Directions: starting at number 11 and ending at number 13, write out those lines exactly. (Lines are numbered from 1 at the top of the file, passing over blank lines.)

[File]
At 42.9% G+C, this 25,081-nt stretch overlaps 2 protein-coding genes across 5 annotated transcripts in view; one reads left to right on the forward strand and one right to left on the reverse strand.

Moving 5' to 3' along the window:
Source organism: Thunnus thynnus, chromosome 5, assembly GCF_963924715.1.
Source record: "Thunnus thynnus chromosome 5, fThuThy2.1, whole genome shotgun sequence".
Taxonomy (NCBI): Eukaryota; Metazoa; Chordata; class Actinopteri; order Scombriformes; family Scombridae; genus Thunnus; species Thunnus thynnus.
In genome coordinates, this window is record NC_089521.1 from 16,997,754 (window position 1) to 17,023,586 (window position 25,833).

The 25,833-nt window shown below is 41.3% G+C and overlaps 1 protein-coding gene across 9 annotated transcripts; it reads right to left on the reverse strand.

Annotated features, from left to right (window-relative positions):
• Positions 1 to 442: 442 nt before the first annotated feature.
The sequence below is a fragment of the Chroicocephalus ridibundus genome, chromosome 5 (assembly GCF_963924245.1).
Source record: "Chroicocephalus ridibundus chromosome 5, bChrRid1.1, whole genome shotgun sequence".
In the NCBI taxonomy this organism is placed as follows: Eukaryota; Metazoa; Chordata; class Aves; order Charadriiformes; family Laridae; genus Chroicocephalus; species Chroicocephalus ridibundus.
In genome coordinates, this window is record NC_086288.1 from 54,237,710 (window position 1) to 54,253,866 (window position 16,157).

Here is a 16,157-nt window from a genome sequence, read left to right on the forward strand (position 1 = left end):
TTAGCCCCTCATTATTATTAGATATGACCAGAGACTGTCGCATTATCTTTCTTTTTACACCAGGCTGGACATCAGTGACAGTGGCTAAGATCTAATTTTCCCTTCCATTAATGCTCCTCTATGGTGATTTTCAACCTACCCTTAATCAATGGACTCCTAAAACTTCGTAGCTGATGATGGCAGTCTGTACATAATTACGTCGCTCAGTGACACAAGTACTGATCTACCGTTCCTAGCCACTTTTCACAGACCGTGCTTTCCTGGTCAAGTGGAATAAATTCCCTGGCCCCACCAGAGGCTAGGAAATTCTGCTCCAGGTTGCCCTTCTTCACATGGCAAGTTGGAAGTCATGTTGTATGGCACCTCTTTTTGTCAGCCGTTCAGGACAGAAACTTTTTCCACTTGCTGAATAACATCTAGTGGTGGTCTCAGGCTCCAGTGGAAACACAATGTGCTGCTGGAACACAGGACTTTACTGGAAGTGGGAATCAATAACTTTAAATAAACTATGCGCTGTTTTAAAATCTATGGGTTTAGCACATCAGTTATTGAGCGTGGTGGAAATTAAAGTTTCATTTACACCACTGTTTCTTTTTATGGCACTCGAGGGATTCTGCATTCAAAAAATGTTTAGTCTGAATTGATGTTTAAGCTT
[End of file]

Source record: "Chroicocephalus ridibundus chromosome 5, bChrRid1.1, whole genome shotgun sequence".
In the NCBI taxonomy this organism is placed as follows: Eukaryota; Metazoa; Chordata; class Aves; order Charadriiformes; family Laridae; genus Chroicocephalus; species Chroicocephalus ridibundus.
In genome coordinates, this window is record NC_086288.1 from 54,237,710 (window position 1) to 54,253,866 (window position 16,157).